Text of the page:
“We’ll be out of compliance” is still the major reason that financial services firms block the use of social media for regulated users. However, that fear is contrary to the evolving regulatory landscape. Both the Securities and Exchange Commission (SEC) and Financial Industry Regulatory Authority (FINRA) state that they see a value in social media as an educational tool for investors.
This appreciation for social media was reinforced recently at the LIMRA / LOMA 2014 Social Media Conference for Financial Services, at the “Ask the Regulators!” session.
Owen Donley, Chief Counsel, Office of Investor Education and Advocacy, SEC and Thomas Selman, Senior Vice President, FINRA discussed how their respective organizations seek to protect investors and generally view social media in a positive light.
SEC: Use social media to help prevent fraud
Owen Donley of the SEC conveyed that securities fraud is a growing problem, with a significant number of cases brought to the Commission involving the promise of unrealistic returns each year. The problem is only getting worse. As more and more affluent investors have turned to the internet to conduct research, fraudsters followed. Or in the words of April Brooks, Special Agent, FBI, “If there is a way to exploit it, these individuals will exploit it.”
Fraudsters can use social media to manipulate the market and spread rumors, distribute online investment newsletters, and to promote fraudulent solicitations such as Ponzi schemes, according to Donley.
However, financial services firms can play an important role in preventing fraud. Donley stated that firms have the opportunity of reaching millions of investors through social media. By helping investors make more informed decisions, firms engage with their customers while enhancing their brands – two of the goals of social media. To this end, the SEC offers Investor Alerts and Bulletins, and various content on Investor.gov that firms can share via social media. FINRA Education Foundation also offers articles that firms may share on social media. As financial services firms often struggle with the challenge of creating compliant content, sharing content that educates investors is a win-win for everyone.
FINRA: Social media is exciting when it comes to education and disclosures
Thomas Selman of FINRA then reiterated FINRA’s stance that social media was fine, just as long as firms took a thoughtful approach towards applying existing communications rules to this new form of communications. Selman reminded the audience that FINRA’s principle based approach did not dictate technology, and as a result, various middleware vendors emerged to support firms’ use of social media. He said that FINRA followed three major concepts when providing guidance on social media:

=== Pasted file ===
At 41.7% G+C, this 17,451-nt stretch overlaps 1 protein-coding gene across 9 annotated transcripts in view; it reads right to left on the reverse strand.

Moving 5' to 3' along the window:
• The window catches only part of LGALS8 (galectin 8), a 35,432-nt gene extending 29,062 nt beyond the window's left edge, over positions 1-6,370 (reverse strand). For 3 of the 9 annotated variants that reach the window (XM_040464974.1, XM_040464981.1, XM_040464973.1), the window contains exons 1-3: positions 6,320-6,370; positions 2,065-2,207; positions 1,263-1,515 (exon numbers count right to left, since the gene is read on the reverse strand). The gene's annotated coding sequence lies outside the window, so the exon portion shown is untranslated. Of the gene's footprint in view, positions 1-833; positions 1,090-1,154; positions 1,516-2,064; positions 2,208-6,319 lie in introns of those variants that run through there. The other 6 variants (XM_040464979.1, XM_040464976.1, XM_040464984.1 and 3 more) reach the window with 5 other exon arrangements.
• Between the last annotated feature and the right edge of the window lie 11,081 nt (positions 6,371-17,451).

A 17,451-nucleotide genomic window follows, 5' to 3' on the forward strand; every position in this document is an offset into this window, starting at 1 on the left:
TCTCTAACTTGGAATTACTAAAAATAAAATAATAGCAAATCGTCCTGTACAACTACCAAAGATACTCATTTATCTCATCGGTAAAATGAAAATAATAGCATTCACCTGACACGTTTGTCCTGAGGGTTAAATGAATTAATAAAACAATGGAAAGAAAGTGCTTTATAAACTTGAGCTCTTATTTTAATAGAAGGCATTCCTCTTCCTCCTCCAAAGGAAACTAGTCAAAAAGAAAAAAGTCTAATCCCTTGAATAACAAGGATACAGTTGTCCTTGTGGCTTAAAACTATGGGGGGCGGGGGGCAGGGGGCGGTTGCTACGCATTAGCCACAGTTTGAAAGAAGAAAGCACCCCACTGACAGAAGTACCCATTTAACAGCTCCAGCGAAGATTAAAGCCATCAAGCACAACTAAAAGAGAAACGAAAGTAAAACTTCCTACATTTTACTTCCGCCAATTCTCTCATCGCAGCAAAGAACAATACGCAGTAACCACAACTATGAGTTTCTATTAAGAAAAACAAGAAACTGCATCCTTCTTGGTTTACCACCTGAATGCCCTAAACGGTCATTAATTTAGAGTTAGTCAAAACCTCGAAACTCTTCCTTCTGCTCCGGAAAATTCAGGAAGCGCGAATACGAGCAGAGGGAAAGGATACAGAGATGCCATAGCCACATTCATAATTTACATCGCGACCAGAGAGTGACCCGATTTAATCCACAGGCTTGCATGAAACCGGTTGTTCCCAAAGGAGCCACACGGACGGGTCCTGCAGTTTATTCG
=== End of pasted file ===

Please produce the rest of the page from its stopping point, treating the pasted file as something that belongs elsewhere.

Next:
Business records that appear on social media are subject to recordkeeping and supervision requirements. Content, not the device, is determinative.
Static content, such as a profile on LinkedIn LNKD -6.71%, needs to be reviewed in advance by a registered principle of the firm. Interactive content, such as a tweet or update, may be reviewed after the fact.
Third party content that firms “adopt” or become “entangled with” are subject to recordkeeping, suitability and supervision rules.
(For more details, see FINRA Regulatory Notices 10-06 and 11-39.)
Selman went on to convey that although there have been some enforcement cases (such as Jenny Ta, the “tweeting broker” who made exaggerated statements and pumped up stock that she and her family owned), compliance around social media appears to be good.
In fact, Selman relayed that during a Social Media Sweep last summer, of the 23 firms examined, only 16 allowed their sales force to use social media and typically only for pre-approved static content. For the most part, FINRA found the content compliant. However two issues emerged:
Registered reps claimed more acumen than they had.
Business records were stored in such a way that the social media formatting was lost when retrieved. This presents a real challenge to supervisory review.
The future: Layered disclosures on social media?
In a Question and Answer session, both Selman and Donley stated that firms have been requesting additional guidance on disclosures in general, and on mobile devices, in particular. One concept that is being discussed is “layering” disclosures — making key information easily accessible, while making additional details available for more serious interest.
Selman concluded the session by saying that that as a regulator, he finds social media exciting when it comes to educating the investor through easily accessible disclosures.
In summary, fear not, both the SEC and FINRA have approved the use of social media to educate investors , and have even provided some compliant content to help get firms started.